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Exp Cell Res. 2010 Feb 15;316(4):580-92. doi: 10.1016/j.yexcr.2009.10.005. Epub 2009 Oct 8.

Induction of hyper-adhesion attenuates autoimmune-induced keratinocyte cell-cell detachment and processing of adhesion molecules via mechanisms that involve PKC.

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  • 1Department of Oral and Dental Science, University of Bristol, Lower Maudlin Street, Bristol BS1 2LY, UK. n.cirillo@bristol.ac.uk

Abstract

In confluent keratinocyte monolayers, desmosomal adhesion gradually becomes calcium-independent and this is associated with an increase in the strength of intercellular adhesion (hyper-adhesion). In this study, we investigated the functional and molecular significance of hyper-adhesion in a system challenged by autoimmune sera from patients with Pemphigus Vulgaris (PV), a disease primarily targeting desmosomal adhesion. The results show that keratinocytes with calcium-independent desmosomes are resistant to disruption of intercellular contacts (acantholysis) in experimental PV. Furthermore, both the desmosomal cadherins desmoglein (Dsg) 1 and Dsg3 and the adherens junction protein E-cadherin were decreased in confluent keratinocytes at Day 1, but not in hyper-adhesive cells (Day 6) after incubation with PV serum. Pharmacological induction of the hyper-adhesive state with the PKC inhibitor Go6976 reduced both the acantholysis rate and the processing of cell adhesion molecules induced by PV serum. When the establishment of the hyper-adhesive state was prevented by cell adhesion recognition (CAR) peptides that perturbed desmosomal interactions, Go6976 could still partially attenuate PV acantholysis. Taken together, these data demonstrate that keratinocyte hyper-adhesion decreases the morphological, functional and biochemical dys-cohesive effects of PV serum via mechanisms that involve, at least in part, the function of PKC. This suggests that reinforcing keratinocyte adhesion may be a promising way to inhibit the effects of this most debilitating disorder.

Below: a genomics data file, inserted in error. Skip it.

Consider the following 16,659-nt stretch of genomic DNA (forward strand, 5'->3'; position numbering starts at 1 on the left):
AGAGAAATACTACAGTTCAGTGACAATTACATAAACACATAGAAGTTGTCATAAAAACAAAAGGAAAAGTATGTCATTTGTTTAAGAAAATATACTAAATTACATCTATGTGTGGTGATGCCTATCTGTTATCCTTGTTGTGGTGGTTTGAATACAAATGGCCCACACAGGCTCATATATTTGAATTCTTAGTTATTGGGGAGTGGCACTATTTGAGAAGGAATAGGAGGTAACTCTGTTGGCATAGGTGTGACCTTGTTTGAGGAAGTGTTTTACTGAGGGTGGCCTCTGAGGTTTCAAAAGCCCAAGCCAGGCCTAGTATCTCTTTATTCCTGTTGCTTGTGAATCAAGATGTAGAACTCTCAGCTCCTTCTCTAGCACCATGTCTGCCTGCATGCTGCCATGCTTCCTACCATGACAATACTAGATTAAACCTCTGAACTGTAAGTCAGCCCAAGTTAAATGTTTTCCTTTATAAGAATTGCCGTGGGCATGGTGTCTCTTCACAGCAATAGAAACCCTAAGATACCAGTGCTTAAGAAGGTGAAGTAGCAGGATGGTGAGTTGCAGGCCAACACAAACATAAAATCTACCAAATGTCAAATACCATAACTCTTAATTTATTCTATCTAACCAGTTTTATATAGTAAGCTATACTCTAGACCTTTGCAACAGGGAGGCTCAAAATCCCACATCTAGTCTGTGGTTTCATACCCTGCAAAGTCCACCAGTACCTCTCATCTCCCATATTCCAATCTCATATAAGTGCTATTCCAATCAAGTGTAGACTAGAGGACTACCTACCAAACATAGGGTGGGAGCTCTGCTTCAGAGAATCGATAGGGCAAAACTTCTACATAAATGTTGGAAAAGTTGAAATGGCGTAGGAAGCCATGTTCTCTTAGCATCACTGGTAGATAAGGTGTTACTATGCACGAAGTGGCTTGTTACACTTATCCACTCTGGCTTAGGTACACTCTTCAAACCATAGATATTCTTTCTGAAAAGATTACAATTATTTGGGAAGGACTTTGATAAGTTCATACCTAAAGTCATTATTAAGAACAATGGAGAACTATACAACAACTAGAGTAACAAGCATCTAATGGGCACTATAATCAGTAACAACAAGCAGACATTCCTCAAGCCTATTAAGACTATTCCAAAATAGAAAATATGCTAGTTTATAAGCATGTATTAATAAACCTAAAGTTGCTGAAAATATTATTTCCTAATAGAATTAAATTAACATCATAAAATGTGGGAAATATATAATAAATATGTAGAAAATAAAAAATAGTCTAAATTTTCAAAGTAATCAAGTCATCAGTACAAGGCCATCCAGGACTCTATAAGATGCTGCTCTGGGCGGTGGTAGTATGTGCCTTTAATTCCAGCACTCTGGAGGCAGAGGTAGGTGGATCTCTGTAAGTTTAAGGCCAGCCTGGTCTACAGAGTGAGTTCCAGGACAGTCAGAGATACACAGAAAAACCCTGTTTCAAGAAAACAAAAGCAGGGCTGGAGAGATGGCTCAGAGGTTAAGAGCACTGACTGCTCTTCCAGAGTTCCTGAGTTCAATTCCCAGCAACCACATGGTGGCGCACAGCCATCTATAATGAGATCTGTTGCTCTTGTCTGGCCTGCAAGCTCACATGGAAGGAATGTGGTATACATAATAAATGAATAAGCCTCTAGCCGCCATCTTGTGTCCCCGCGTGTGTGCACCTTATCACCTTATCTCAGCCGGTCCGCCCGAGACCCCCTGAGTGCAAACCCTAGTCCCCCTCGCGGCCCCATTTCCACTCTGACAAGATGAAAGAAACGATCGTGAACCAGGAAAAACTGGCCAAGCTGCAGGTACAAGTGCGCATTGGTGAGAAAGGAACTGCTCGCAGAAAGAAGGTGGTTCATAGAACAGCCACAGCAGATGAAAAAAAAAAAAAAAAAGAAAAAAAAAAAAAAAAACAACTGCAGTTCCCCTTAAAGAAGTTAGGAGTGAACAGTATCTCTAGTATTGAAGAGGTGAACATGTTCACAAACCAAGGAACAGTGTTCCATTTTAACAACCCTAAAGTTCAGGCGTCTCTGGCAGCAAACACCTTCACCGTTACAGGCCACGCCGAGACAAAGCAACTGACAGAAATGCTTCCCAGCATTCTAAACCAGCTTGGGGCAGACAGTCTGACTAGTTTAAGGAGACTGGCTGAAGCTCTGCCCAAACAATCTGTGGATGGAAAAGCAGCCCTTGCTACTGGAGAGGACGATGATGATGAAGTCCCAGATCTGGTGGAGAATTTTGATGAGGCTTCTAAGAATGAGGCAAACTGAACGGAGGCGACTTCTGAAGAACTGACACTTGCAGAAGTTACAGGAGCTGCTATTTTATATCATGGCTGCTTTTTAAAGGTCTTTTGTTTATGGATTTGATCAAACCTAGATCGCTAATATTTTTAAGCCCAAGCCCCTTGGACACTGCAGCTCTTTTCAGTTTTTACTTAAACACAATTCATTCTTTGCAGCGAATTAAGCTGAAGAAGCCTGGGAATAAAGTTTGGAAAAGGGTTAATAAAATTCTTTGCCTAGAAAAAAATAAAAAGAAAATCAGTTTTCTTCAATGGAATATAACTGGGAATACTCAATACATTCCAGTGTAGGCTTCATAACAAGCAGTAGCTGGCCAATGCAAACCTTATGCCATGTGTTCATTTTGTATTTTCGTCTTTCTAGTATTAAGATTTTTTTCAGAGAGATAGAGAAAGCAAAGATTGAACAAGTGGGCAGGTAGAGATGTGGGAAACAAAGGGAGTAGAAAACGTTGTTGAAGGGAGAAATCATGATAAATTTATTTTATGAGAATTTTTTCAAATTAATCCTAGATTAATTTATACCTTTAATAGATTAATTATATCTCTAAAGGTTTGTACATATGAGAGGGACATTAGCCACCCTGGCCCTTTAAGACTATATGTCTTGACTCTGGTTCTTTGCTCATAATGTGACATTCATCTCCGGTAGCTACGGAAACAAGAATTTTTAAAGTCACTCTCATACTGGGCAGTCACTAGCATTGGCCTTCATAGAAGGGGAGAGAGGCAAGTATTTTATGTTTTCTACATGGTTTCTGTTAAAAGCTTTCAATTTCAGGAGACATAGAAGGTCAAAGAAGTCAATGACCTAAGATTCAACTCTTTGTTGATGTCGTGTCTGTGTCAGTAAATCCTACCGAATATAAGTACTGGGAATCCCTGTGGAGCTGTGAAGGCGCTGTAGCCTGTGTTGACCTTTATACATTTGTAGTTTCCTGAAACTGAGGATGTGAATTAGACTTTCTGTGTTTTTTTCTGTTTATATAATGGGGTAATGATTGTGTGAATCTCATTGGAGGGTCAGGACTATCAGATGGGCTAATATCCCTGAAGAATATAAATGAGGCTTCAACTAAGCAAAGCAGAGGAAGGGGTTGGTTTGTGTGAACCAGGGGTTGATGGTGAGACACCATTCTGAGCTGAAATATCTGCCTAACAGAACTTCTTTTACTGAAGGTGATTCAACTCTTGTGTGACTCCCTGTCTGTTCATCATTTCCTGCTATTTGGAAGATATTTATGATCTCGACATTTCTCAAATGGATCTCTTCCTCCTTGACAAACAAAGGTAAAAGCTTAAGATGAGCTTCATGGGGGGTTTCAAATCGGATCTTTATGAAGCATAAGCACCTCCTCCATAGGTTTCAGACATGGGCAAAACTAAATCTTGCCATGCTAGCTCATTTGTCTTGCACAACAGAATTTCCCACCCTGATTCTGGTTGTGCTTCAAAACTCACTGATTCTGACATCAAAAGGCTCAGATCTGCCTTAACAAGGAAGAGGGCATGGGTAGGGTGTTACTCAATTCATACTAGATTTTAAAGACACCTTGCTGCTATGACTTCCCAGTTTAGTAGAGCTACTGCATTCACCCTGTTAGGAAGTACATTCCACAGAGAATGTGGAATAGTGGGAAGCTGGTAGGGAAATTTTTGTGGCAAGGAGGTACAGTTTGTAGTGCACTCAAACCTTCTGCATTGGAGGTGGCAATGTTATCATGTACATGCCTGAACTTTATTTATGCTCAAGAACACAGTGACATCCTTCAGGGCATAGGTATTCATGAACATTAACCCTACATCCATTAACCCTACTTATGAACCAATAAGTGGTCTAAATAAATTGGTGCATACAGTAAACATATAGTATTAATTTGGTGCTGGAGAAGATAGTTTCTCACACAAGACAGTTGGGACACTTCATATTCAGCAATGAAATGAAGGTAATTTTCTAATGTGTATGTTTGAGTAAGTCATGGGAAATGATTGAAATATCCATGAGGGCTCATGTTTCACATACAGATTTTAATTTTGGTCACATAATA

Crown Copyright 2009. Published by Elsevier Inc. All rights reserved.

PMID:
19818770
[PubMed - indexed for MEDLINE]
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